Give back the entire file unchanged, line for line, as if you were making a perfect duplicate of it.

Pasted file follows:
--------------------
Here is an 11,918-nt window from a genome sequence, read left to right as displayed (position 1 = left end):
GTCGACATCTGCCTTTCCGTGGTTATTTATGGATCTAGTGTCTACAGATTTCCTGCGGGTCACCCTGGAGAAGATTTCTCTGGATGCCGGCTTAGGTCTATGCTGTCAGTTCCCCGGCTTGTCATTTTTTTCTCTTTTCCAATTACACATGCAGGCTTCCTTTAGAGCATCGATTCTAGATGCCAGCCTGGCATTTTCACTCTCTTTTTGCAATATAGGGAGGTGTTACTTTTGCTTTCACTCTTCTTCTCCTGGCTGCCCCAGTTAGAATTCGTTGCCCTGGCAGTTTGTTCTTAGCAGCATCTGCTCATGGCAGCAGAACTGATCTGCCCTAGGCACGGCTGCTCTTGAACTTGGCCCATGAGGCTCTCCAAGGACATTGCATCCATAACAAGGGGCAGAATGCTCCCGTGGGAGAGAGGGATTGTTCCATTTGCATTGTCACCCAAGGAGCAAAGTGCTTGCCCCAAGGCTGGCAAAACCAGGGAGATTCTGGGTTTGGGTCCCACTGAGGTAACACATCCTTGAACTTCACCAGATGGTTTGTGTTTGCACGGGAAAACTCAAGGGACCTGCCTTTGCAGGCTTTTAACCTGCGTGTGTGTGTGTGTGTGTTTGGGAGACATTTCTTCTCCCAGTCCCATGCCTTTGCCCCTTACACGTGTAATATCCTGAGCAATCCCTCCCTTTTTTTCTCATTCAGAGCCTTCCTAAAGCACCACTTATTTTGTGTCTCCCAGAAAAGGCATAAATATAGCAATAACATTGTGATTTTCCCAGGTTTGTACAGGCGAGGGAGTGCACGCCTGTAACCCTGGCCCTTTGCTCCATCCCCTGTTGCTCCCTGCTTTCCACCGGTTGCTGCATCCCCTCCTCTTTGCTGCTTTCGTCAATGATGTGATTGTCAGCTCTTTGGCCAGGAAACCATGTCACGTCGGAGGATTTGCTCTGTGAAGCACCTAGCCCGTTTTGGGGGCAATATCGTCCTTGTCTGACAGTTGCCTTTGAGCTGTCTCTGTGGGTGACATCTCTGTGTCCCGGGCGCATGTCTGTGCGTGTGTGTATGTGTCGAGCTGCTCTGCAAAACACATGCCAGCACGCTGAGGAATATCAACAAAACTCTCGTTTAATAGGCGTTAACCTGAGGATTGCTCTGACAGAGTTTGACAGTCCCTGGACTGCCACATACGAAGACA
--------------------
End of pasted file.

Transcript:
Here is an 11,918-nt window from a genome sequence, read left to right as displayed (position 1 = left end):
GTCGACATCTGCCTTTCCGTGGTTATTTATGGATCTAGTGTCTACAGATTTCCTGCGGGTCACCCTGGAGAAGATTTCTCTGGATGCCGGCTTAGGTCTATGCTGTCAGTTCCCCGGCTTGTCATTTTTTTCTCTTTTCCAATTACACATGCAGGCTTCCTTTAGAGCATCGATTCTAGATGCCAGCCTGGCATTTTCACTCTCTTTTTGCAATATAGGGAGGTGTTACTTTTGCTTTCACTCTTCTTCTCCTGGCTGCCCCAGTTAGAATTCGTTGCCCTGGCAGTTTGTTCTTAGCAGCATCTGCTCATGGCAGCAGAACTGATCTGCCCTAGGCACGGCTGCTCTTGAACTTGGCCCATGAGGCTCTCCAAGGACATTGCATCCATAACAAGGGGCAGAATGCTCCCGTGGGAGAGAGGGATTGTTCCATTTGCATTGTCACCCAAGGAGCAAAGTGCTTGCCCCAAGGCTGGCAAAACCAGGGAGATTCTGGGTTTGGGTCCCACTGAGGTAACACATCCTTGAACTTCACCAGATGGTTTGTGTTTGCACGGGAAAACTCAAGGGACCTGCCTTTGCAGGCTTTTAACCTGCGTGTGTGTGTGTGTGTGTTTGGGAGACATTTCTTCTCCCAGTCCCATGCCTTTGCCCCTTACACGTGTAATATCCTGAGCAATCCCTCCCTTTTTTTCTCATTCAGAGCCTTCCTAAAGCACCACTTATTTTGTGTCTCCCAGAAAAGGCATAAATATAGCAATAACATTGTGATTTTCCCAGGTTTGTACAGGCGAGGGAGTGCACGCCTGTAACCCTGGCCCTTTGCTCCATCCCCTGTTGCTCCCTGCTTTCCACCGGTTGCTGCATCCCCTCCTCTTTGCTGCTTTCGTCAATGATGTGATTGTCAGCTCTTTGGCCAGGAAACCATGTCACGTCGGAGGATTTGCTCTGTGAAGCACCTAGCCCGTTTTGGGGGCAATATCGTCCTTGTCTGACAGTTGCCTTTGAGCTGTCTCTGTGGGTGACATCTCTGTGTCCCGGGCGCATGTCTGTGCGTGTGTGTATGTGTCGAGCTGCTCTGCAAAACACATGCCAGCACGCTGAGGAATATCAACAAAACTCTCGTTTAATAGGCGTTAACCTGAGGATTGCTCTGACAGAGTTTGACAGTCCCTGGACTGCCACATACGAAGACA